Do you remember watching the weather forecasts on TV, boomers? Did you ever base what you wore to school on the weather forecast you saw on TV?

Boomers Learned a New Definition for “Fob”

Fifty years ago, if someone told us our car would unlock itself as we approached it, and could start itself up at the same time, we would have thought we were living in an episode of The Jetsons. Cars were a marvel of engineering to us in our boomer years, and the key to harnessing its power was just that — a key.

Most boomers recall the elation of getting their first car; the thrill of personal freedom rang out the second you were handed the keys. In the 1950s and ’60s, cars had two keys: one that unlocked the doors, and that also fit the ignition switch to start the vehicle; and another to open the trunk. In the late 1960s and into the 1970s, cars began to feature a pull switch installed in the interior of the car to pop open the trunk, which precipitated the shift to a single key for all locks on the car.

Mister Boomer remembers a car key story that happened when he was walking home from school one day. He was all of eight or nine years old when he saw a 1955 Chevy parked in a driveway with it its trunk wide open, keys dangling from the slot in the middle. He knew the car model because his uncle had one just like it. Thinking the owner forgot the keys, Mister B pulled them from the trunk as he closed it, and walked up to the front door of the house. He knocked and a man quickly answered. Mister B held out the keys and said, “You forgot your keys in the trunk lock.” The man was perturbed and responded that he did not forget them at all, and admonished Mister B to mind his own business and put them back where he found them. He walked down the steps to the car and, slipping the keys back in the lock, he unlocked the trunk. Once it swung up to its maximum height, he could hear the house door slam shut. Mister B resumed his walk home, a little dumbfounded at the exchange. Mister B thought he was being a good Samaritan. The man thought this kid should have kept walking. There was certainly an attitude about keys — especially car keys — that existed in our day. Many people left their cars and houses unlocked. By the mid-60s, boomer households became less trusting.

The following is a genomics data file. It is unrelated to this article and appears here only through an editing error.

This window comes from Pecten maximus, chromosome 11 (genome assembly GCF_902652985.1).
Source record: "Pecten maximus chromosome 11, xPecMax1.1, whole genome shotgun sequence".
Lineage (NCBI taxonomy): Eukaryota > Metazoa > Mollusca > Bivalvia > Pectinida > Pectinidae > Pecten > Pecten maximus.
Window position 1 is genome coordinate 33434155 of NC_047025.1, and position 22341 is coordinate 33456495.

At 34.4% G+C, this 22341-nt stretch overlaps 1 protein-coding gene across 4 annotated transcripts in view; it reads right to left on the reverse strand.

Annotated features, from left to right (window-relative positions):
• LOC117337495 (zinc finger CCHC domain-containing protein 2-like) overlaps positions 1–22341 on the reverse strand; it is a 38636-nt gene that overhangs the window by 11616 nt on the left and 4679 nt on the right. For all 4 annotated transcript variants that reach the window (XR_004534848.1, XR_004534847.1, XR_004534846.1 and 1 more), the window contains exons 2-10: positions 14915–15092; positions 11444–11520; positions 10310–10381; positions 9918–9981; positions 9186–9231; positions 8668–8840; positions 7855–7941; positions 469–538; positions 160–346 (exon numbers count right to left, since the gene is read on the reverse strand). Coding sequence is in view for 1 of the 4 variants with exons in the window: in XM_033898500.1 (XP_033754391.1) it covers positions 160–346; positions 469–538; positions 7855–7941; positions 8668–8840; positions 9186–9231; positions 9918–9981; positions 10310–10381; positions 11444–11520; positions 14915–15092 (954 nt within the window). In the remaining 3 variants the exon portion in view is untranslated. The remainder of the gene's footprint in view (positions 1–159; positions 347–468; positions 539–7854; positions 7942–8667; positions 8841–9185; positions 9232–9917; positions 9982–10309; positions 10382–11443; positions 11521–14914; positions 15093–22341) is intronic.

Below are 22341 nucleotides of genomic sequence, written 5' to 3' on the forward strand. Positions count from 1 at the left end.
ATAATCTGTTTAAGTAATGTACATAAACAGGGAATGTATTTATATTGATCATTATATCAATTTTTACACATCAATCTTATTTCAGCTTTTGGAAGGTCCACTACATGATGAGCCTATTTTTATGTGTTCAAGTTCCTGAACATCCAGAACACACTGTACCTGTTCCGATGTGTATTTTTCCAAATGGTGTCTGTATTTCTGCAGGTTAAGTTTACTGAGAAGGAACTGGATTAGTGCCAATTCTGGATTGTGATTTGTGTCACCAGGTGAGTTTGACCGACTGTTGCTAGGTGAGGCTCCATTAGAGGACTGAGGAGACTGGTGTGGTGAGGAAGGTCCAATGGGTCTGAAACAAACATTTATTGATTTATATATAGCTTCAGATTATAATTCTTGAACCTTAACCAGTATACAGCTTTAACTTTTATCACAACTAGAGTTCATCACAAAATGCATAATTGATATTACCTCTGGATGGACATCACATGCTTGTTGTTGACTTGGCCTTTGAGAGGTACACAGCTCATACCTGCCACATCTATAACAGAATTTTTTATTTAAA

Fast forward fifty years, and Mister B found himself renting a car while visiting his home state. He was handed what he learned was a “key fob,” a palm-sized device that actually held no keys at all. It is also referred to as a car remote, echoing the name of another invention boomers learned about in their early years, the TV remote. He had heard of a watch fob (a chain that secured the watch to a pocket or belt loop), because his grandfather had one attached to the pocket watch that he carried with him. But a key fob, while not entirely new, seemed to advance in the intervening time between Mister B’s car rentals. If you don’t own a current model vehicle, and rent a car while on vacation, then you know what he means.

Once upon a time not so long ago, people had a small plastic case attached to their car keychain. It usually held two or three buttons to unlock the car, open the trunk, and activate the car alarm. Some had the ability to start the car, a welcome addition for colder climates. These days, however, the key fob is an electronic brick. It sends a signal to the vehicle as you approach it, automatically deactivating the alarm system and unlocking the doors. Some even start the car when you open the door. There is no longer any need for inserting a key into an ignition switch! If the car didn’t start on its own, you’ll find a start button on the steering wheel column where the ignition switch used to be located. We have achieved the push-button world envisioned in 1950s and ’60s futuristic prognostications.

Mister Boomer had to admit, sitting behind the wheel of one of those new models, he was panic-stricken. Ultimately, he swallowed his pride and went back to the car rental counter for some help. One advantage to being older is people don’t expect us to understand new technology, though Mister Boomer has used a computer at work every day since 1986. Nonetheless, as the rental assistant walked him back to the car, the key fob in Mister B’s hand unlocked the doors when they approached. As the agent swung open the door, a perplexed Mister B pointed to the digital dashboard and asked, “How the hell do I turn on the headlights? How do I turn on the windshield wipers if I need them?” The man didn’t even chuckle. He just patiently showed Mister B what to do, as if this were a regular occurrence. Feeling ancient, Mister B imagined the agent saw a blinking 12 o’clock reflected in Mister Boomer’s eyes. Easy to operate switches, dials and hand-crank windows were all Mister B ever had in the cars he has owned. It’s a brave new world, boomers.

How about you? Have you embraced car technology or long for the days when turning a key started a car and “programming” a car radio meant pulling out a button and pushing it back in?